alexander.konotop
In reply to this post by singmajesty
В Tue, 01 Mar 2011 10:34:16 -0800
"Joshua Granick" <[hidden email]> пишет:

> Hi everyone,
>
> I am running Linux on my laptop exclusively now. I'm curious if
> anyone has recommendations for a good development environment?
>
> Ideally, I would like to be able to compile without switching
> windows, so some way to trigger a compile step. It would also be
> great to have code highlighting or completion, a list of files
> (particularly those in the project directory) and to be lightweight,
> as much as possible.
>
> Do you guys use Komodo? Eclipse? gEdit? Emacs?
>
> Thanks for the help!
>

I use Geany. I used Gedit with some plugins before. Both are quick and
enough functional. Geany is faster than Gedit with plugins.

--
haXe - an open source web programming language
http://haxe.org
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Re: Best dev environment on Linux?

gershon
Second vote for jEdit, http://haxegui.blogspot.com/2009/08/jedit-and-haxe.html

2011/3/1 Alexander Konotop <[hidden email]>
В Tue, 01 Mar 2011 10:34:16 -0800
"Joshua Granick" <[hidden email]> пишет:

> Hi everyone,
>
> I am running Linux on my laptop exclusively now. I'm curious if
> anyone has recommendations for a good development environment?
>
> Ideally, I would like to be able to compile without switching
> windows, so some way to trigger a compile step. It would also be
> great to have code highlighting or completion, a list of files
> (particularly those in the project directory) and to be lightweight,
> as much as possible.
>
> Do you guys use Komodo? Eclipse? gEdit? Emacs?
>
> Thanks for the help!
>

I use Geany. I used Gedit with some plugins before. Both are quick and
enough functional. Geany is faster than Gedit with plugins.

--
haXe - an open source web programming language
http://haxe.org


--
haXe - an open source web programming language
http://haxe.org
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Re: Best dev environment on Linux?

Fei Yin
Both vote Gedit and vim
----
Best regards

Yin Fei

>From Icebirds.net



2011/3/2 gershon <[hidden email]>:

> Second vote for jEdit,
> http://haxegui.blogspot.com/2009/08/jedit-and-haxe.html
>
> 2011/3/1 Alexander Konotop <[hidden email]>
>>
>> В Tue, 01 Mar 2011 10:34:16 -0800
>> "Joshua Granick" <[hidden email]> пишет:
>>
>> > Hi everyone,
>> >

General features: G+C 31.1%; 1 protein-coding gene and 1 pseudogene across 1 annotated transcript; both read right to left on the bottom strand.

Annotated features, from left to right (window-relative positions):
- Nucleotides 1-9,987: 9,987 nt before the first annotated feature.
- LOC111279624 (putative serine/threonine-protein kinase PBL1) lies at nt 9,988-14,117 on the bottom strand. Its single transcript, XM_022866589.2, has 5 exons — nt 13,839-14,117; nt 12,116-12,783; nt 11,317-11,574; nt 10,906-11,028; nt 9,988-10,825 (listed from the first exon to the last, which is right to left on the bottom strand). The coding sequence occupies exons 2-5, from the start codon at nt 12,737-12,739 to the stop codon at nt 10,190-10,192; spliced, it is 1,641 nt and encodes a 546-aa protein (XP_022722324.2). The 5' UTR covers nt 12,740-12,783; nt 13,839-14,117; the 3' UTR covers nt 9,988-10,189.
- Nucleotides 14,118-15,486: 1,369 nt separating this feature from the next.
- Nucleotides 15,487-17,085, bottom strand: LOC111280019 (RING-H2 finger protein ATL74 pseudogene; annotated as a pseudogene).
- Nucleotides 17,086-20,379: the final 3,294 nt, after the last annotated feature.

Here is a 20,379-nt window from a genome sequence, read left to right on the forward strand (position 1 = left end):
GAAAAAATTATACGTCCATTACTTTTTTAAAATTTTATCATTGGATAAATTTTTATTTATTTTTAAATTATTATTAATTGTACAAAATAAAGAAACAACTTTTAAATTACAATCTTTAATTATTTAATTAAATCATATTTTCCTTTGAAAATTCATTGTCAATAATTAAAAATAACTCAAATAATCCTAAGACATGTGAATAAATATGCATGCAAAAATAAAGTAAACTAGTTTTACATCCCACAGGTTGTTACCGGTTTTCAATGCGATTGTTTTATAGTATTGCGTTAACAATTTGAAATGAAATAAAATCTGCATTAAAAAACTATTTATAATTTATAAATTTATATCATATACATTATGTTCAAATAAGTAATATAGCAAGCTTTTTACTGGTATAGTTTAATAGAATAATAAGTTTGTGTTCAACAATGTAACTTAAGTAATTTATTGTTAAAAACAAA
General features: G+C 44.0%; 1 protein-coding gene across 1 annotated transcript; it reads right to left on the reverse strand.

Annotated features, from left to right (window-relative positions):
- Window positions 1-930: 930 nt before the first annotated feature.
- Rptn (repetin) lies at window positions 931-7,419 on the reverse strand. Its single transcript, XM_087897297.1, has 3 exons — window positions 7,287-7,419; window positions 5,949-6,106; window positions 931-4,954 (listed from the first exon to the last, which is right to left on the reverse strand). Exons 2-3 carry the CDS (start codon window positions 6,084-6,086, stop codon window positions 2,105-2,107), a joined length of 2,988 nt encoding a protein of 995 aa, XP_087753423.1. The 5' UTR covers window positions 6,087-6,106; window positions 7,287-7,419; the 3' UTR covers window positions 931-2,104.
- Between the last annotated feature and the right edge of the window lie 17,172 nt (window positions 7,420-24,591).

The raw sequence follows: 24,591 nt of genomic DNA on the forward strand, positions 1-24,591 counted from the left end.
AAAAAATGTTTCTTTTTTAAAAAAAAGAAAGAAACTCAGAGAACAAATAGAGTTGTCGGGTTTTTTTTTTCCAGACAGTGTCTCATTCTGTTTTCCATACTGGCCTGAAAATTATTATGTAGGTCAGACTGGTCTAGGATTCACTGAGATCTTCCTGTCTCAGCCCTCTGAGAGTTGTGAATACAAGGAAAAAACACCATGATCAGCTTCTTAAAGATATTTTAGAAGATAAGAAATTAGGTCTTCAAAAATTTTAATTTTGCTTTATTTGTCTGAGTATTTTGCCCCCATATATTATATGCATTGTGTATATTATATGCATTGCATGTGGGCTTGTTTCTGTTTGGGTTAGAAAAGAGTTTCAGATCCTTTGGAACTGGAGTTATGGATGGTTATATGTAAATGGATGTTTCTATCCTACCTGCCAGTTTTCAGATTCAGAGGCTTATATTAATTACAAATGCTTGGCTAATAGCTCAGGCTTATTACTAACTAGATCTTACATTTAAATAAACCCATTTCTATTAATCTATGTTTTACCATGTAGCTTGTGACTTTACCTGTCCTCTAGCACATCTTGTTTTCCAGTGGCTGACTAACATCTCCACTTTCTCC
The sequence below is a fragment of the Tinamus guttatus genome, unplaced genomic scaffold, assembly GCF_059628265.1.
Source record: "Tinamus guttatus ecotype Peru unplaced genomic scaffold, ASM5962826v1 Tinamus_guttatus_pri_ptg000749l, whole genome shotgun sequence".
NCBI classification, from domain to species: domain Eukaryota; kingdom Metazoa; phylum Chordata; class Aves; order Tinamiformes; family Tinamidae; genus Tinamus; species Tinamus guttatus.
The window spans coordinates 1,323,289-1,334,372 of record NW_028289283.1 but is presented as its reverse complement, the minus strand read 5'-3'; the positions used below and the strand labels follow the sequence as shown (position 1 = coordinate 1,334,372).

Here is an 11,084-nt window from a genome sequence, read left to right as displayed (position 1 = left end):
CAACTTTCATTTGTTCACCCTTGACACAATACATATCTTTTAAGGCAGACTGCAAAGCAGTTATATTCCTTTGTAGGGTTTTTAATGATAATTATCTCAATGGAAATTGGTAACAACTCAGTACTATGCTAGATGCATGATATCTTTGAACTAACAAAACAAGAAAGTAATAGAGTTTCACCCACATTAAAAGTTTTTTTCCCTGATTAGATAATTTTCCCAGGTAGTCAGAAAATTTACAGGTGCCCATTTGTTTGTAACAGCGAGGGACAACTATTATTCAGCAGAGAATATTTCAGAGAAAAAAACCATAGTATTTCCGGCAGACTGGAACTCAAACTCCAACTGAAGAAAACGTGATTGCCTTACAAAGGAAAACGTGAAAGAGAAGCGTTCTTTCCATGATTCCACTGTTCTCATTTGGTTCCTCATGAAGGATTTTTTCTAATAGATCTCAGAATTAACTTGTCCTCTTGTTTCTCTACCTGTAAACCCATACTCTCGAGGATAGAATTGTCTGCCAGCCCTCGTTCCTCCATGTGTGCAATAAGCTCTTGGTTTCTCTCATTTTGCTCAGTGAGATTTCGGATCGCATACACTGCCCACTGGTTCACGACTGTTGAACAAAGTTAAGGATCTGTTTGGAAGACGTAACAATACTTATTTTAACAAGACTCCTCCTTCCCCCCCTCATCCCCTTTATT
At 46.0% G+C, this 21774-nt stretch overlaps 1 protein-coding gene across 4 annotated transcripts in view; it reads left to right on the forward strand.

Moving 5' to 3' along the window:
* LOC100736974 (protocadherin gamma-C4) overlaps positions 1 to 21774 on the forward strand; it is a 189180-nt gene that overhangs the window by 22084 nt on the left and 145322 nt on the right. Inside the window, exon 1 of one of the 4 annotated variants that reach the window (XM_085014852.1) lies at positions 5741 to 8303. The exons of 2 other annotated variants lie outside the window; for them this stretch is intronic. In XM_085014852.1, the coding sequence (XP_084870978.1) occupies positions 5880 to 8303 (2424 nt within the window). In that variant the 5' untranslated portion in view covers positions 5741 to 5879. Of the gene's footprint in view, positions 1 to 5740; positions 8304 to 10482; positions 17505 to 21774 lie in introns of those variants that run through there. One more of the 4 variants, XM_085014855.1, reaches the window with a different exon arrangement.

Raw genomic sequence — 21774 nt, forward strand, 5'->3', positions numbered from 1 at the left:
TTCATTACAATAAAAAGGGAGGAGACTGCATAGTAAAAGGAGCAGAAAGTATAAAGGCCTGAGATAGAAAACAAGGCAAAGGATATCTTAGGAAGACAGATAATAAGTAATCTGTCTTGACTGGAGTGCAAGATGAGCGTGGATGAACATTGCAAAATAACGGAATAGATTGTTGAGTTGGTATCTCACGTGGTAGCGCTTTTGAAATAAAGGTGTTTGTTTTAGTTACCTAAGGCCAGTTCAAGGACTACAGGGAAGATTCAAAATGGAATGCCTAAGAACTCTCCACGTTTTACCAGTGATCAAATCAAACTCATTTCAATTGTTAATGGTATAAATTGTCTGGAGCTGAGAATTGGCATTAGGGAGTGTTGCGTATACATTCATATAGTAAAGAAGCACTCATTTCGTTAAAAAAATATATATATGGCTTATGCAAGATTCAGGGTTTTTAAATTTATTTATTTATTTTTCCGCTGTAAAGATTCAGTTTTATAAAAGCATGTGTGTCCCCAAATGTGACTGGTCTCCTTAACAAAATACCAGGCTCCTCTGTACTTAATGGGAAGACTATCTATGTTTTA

>> > I am running Linux on my laptop exclusively now. I'm curious if
>> > anyone has recommendations for a good development environment?
>> >
>> > Ideally, I would like to be able to compile without switching
>> > windows, so some way to trigger a compile step. It would also be
>> > great to have code highlighting or completion, a list of files
>> > (particularly those in the project directory) and to be lightweight,
>> > as much as possible.
>> >
>> > Do you guys use Komodo? Eclipse? gEdit? Emacs?
>> >
>> > Thanks for the help!
>> >
>>
>> I use Geany. I used Gedit with some plugins before. Both are quick and
>> enough functional. Geany is faster than Gedit with plugins.
>>
>> --
>> haXe - an open source web programming language
>> http://haxe.org
>
>
> --
> haXe - an open source web programming language
> http://haxe.org
>

--
haXe - an open source web programming language
http://haxe.org
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Re: Best dev environment on Linux?

clemos
Hi,

The new plugin for Eclipse is great is really worth a try.
http://www.eclihx.org
I'm not a big fan of Eclipse itself, but I have to say that currently,
IMHO, it's the best IDE for haXe/Ubuntu.
I don't know about vim, but before that I've been using Geany and
Gedit with autocompletion plugins.
I have to say that even if I prefer small editors, both are not as
comfortable as eclihx (Geany's autocompletion is more or less buggy
and unmaintained anyway, and Gedit's is a bit rough when you have to
deal with several projects)

++++++
Clément

2011/3/2 尹飞 <[hidden email]>:

> Both vote Gedit and vim
> ----
> Best regards
>
> Yin Fei
>
> >From Icebirds.net
>
>
>
> 2011/3/2 gershon <[hidden email]>:
>> Second vote for jEdit,
>> http://haxegui.blogspot.com/2009/08/jedit-and-haxe.html
>>
>> 2011/3/1 Alexander Konotop <[hidden email]>
>>>
>>> В Tue, 01 Mar 2011 10:34:16 -0800
>>> "Joshua Granick" <[hidden email]> пишет:
>>>
>>> > Hi everyone,
>>> >
>>> > I am running Linux on my laptop exclusively now. I'm curious if
>>> > anyone has recommendations for a good development environment?
>>> >
>>> > Ideally, I would like to be able to compile without switching
>>> > windows, so some way to trigger a compile step. It would also be
>>> > great to have code highlighting or completion, a list of files